The Wretched Written Record

One is confronted with the suggestion — I had a psychiatrist once who argued with locutions like that, said we all must say “I have been confronted . . .” because statements of personal experience cannot be impersonalized, but I’ve been so very free with the first person singular during my graphomanic seizures lately that a conscious effort to transcend utter subjectivity seems appropriate — that a clever person ought to be able to think his or her way out of depression.

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Let me begin with a rather typical self-help book, which when I borrowed it from the local neighborhood branch of the municipal library, a cylindrical plastic kiosk (reminiscent to my mind of the one similarly constructed standing in the middle of Harvard Square beside the Boston municipal subway station entrance), my former weightlifting partner and free-spirited rebel of a neighbor, Fernando Morales, borrowed from me and kept for over a month.  This book has appeal: Fernando likes it enough to be kidded for weeks.  As for me, you can see how although I did not, I might have written the whole first two pages [my additions are in square brackets]:

Some years ago, as a result of what I felt as a great personal failure [not finishing grad school] and consequent severely hurt pride, I suffered a very painful depression.

In psychoanalytic treatment, I learned a great deal about myself that I had no previous idea about at all. [repetition of ‘about’ is poor syntax]  This included many emotional problems and confusions as well as much about good human substance, too. [a lack of parallelism: “many problems. . . much about . . .”]  But despite these quite valid and important insights, my depression and despair went on and on [AMEN] and I began to feel that I never would get better.  I became aware that I was, in fact, psychologically beating myself unmercifully.

Sounds like someone you know and wish he’d stop sending you long quotations?

I realized that much of the beating came from a false, perfectionistic, impossibly exalted image of myself.  I felt that in falling from this image [failing to complete an academic study of the use of science in early modern Eastern Europe] I had descended to a considerably less than subhuman status [ne-er-do-well ex-hippie].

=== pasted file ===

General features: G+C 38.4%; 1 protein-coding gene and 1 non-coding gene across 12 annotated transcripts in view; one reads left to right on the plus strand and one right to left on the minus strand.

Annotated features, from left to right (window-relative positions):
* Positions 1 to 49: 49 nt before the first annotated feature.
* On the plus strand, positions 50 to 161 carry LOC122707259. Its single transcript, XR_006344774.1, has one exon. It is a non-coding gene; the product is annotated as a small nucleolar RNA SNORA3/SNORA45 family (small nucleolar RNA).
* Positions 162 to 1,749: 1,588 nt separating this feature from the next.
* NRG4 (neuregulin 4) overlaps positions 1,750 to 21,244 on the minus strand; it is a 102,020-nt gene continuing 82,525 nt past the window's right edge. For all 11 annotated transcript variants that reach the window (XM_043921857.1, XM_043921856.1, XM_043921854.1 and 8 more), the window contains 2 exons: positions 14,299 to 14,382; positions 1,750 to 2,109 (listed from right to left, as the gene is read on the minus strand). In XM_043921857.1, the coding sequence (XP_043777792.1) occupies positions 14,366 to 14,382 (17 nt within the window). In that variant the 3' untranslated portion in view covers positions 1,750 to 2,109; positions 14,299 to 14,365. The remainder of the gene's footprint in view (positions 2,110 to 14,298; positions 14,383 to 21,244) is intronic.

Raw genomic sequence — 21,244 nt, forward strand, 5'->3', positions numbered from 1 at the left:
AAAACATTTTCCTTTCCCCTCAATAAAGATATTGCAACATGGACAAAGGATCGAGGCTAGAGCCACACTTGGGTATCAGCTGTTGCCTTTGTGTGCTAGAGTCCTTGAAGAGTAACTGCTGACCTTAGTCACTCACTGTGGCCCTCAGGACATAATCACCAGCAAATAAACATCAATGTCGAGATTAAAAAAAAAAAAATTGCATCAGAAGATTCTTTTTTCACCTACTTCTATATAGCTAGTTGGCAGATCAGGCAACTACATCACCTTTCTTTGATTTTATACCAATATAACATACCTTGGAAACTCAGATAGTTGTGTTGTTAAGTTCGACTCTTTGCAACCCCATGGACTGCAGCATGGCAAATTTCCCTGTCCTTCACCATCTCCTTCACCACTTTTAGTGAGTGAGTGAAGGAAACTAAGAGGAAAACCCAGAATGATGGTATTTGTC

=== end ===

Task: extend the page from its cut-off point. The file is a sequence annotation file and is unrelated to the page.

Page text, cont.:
Despite myself, I could not turn the self-hating machinery off.  My nights were particularly horrible [here I skip a sentence: we all have had horrible nights, no?]. Once again I relived the humiliating feelings I had when I was left back in the fifth grade.  It was as if none of the development, evolving, and growth [ — why the participle? “evolving and growing” or “evolution and growth,” eh?] that had occurred in me since that time had ever happened.  Despite myself I had no mercy for the somewhat confused child I had been and still obviously harbored within myself, and I had even less compassion for the young man I had become. [And then the beautiful thought:] The measure of my right to be was unfortunately based on accomplishment.

Let us recall at this point the words of novelist Dorothy Bryant: “None of the current psychological or social explanations of failure explains this mass suicide [of self-hate].  On bad days I lean toward an evolutionary theory, a kind of psychological Darwinism: so many billion attempts at creating a human being, most doomed to failure.”  I think she has an insight there: overproduction of progeny is routine in Nature; certainly a lot of people want to be great thinkers like Darwin and Newton, so the ruthless disposal of their intellectual products by posterity imitates the Mathusian model of biological progress.  Let us return to our formerly depressed author.